Deep neural networks are powerful and popular learning models that achieve state-of-the-art pattern recognition performance on many computer vision, speech, and language processing tasks. However, these networks have also been shown susceptible to carefully crafted adversarial perturbations which force misclassification of the inputs. Adversarial examples enable adversaries to subvert the expected system behavior leading to undesired consequences and could pose a security risk when these systems are deployed in the real world.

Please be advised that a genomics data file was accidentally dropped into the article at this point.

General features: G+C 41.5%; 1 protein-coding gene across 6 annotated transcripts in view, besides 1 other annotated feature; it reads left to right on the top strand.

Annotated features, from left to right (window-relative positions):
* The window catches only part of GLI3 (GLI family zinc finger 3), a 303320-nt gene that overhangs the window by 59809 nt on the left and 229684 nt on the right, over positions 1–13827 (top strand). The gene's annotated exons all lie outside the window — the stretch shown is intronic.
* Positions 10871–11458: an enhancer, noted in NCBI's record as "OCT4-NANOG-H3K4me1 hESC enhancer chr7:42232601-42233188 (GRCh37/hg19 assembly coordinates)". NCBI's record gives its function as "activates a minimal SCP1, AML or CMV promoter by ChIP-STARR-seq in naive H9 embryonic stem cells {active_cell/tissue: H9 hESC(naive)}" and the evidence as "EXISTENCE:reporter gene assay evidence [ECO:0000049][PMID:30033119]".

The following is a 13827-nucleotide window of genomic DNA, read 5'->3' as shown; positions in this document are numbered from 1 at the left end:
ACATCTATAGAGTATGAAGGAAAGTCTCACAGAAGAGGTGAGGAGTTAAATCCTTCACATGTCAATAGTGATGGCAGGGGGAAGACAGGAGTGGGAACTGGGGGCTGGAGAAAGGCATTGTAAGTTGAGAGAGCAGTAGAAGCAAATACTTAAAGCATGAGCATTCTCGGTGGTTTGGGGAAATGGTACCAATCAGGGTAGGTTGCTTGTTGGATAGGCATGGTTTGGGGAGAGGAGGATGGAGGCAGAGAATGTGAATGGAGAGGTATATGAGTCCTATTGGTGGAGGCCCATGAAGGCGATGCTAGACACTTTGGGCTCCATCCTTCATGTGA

In this work, we focus on deep convolutional neural networks and demonstrate that adversaries can easily craft adversarial examples even without any internal knowledge of the target network. Our attacks treat the network as an oracle (black-box) and only assume that the output of the network can be observed on the probed inputs. Our first attack is based on a simple idea of adding perturbation to a randomly selected single pixel or a small set of them. We then improve the effectiveness of this attack by carefully constructing a small set of pixels to perturb by using the idea of greedy local-search. Our proposed attacks also naturally extend to a stronger notion of misclassification. Our extensive experimental results illustrate that even these elementary attacks can reveal a deep neural network's vulnerabilities. The simplicity and effectiveness of our proposed schemes mean that they could serve as a litmus test for designing robust networks.